In 1999 Kofi Annan described the BBC World Service (WS) as “perhaps Britain’s greatest gift to the world this century.”  Whilst its value to the world is clear, it is not easy to define exactly what benefit it brings to the government that pays for it.  The relationship between WS and the United Kingdom (UK) government has always required careful definition.  WS is funded directly by Grant-in-Aid from Parliament, and its funding is administered within the public diplomacy budget of the Foreign and Commonwealth Office (FCO); so it would be tempting to try to evaluate the effectiveness of WS in contributing to the UK government’s foreign policy objectives.  But throughout its history the editorial independence of WS has been strictly maintained; it does not seek to improve the image of Britain or directly influence public support for UK foreign policy.

In the report on a wide-ranging review of UK public diplomacy (PD) in 2005, Lord Carter of Coles gave a helpful description of the relationship:

Public diplomacy is arguably not the primary objective of the World Service, but it is inevitable that in providing an internationally renowned and highly valued service that there will be positive public diplomacy gains for the country associated with that brand.[1]

Thus in order to contribute to PD, WS need only continue doing that which it does best.  And while it may be impossible to quantify the contribution it makes, there is a clear rationale for evaluating its effectiveness purely in terms of its own objectives.

There is more that can be said though, thanks to recent developments on either side.  In 2008 the FCO published Engagement: Public Diplomacy in a Globalised World, a collection of articles describing new approaches to PD.  As Dr. Nicholas Cull puts it, “the best public diplomacy begins with listening.”[2] The contributors to Engagement go much further, and the language in this document is concerned with shared awareness, multilateralism and debate.  Meanwhile, WS has sought to develop the concept of the ‘global conversation.’  It aims to go beyond ‘top-down’ presentation of news and to become a forum for debate.  It has introduced a greater element of interactivity to its output.  This is clearly visible with the multimedia BBC Persian Service. The example: its flagship program Nowbat-e Shoma (Your Turn) makes full use of radio, television, the Internet and mobile phones to enable Persian speakers within and outside Iran to debate topical issues.  Immediately after the 2009 election in Iran, the Persian Service received user-generated content at a rate of six to eight items a minute.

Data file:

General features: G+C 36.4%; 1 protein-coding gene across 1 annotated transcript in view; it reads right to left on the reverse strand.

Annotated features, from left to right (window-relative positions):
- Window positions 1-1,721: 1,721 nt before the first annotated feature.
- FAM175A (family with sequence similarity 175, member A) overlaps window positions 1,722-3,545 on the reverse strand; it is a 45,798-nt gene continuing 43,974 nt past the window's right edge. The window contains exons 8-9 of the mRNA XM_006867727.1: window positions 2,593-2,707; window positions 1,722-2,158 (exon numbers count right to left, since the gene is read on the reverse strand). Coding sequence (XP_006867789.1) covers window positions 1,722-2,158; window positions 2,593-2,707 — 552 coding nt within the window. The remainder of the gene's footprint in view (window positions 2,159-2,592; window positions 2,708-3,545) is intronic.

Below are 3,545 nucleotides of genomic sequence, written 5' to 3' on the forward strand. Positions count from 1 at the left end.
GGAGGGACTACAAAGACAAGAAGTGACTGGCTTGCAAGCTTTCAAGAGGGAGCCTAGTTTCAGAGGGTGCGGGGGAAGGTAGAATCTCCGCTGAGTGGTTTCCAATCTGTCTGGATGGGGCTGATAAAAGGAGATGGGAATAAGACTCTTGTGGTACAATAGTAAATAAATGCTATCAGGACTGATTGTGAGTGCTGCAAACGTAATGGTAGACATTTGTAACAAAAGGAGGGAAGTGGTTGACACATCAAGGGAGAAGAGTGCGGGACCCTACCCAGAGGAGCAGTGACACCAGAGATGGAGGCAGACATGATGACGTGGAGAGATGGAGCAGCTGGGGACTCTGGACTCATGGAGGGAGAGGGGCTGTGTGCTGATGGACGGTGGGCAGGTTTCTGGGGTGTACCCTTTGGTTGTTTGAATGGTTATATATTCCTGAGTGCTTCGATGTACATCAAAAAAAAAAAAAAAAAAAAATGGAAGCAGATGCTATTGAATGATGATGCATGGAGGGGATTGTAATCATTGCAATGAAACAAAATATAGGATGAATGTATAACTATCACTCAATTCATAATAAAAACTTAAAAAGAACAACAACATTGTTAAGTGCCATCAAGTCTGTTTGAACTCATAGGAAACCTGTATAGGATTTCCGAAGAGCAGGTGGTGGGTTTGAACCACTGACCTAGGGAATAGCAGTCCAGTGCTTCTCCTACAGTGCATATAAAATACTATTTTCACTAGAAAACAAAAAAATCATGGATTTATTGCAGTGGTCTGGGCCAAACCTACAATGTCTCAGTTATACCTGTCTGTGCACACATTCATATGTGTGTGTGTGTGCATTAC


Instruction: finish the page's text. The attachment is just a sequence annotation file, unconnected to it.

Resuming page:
The contribution that WS makes, and the relevance to PD, are well demonstrated in the reaction on the BBC’s Russian language website,, to the Georgia Crisis in August 2008.  As the war unfolded, the debate forum on the site was deluged with comments.  Those from Russia were overwhelmingly in support of the Russian government’s actions, and many people were angry about the BBC’s coverage of events; yet they still came to the website and joined the debate.  Personal stories from refugees on both sides brought home the full tragedy of the war.

The site’s moderators sought to provide an outlet for strongly-held opinions on both sides, but not to let arguments degenerate into abuse.  And they were able to draw on the breadth of WS coverage by taking comments from debates on the websites of 31 other language services, translating them and feeding them into the Russian site.

It is not hard to see the parallels between the developments in WS and the changing approach to PD.  The BBC aims to provide a forum for open debate. If the government sees debate as an important part of PD then it can benefit from the activities of WS much more directly than before, while the independence of WS remains as strong as ever.

Colin Wilding is Senior Analyst, Performance & Assessment Data in BBC Global News (which includes World Service); he specializes in the collection and evaluation of performance data for internal and external stakeholders and represents the BBC on bodies such as the Conference of International Broadcasters’ Audience Research Services (CIBAR).  He has worked in international audience research for over 30 years.

[1] Lord Carter of Coles. Public Diplomacy Review (December 2005).

[2] Public Diplomacy: Seven Lessons For Its Future From Its Past. Engagement: Public Diplomacy in a Globalised World (2008).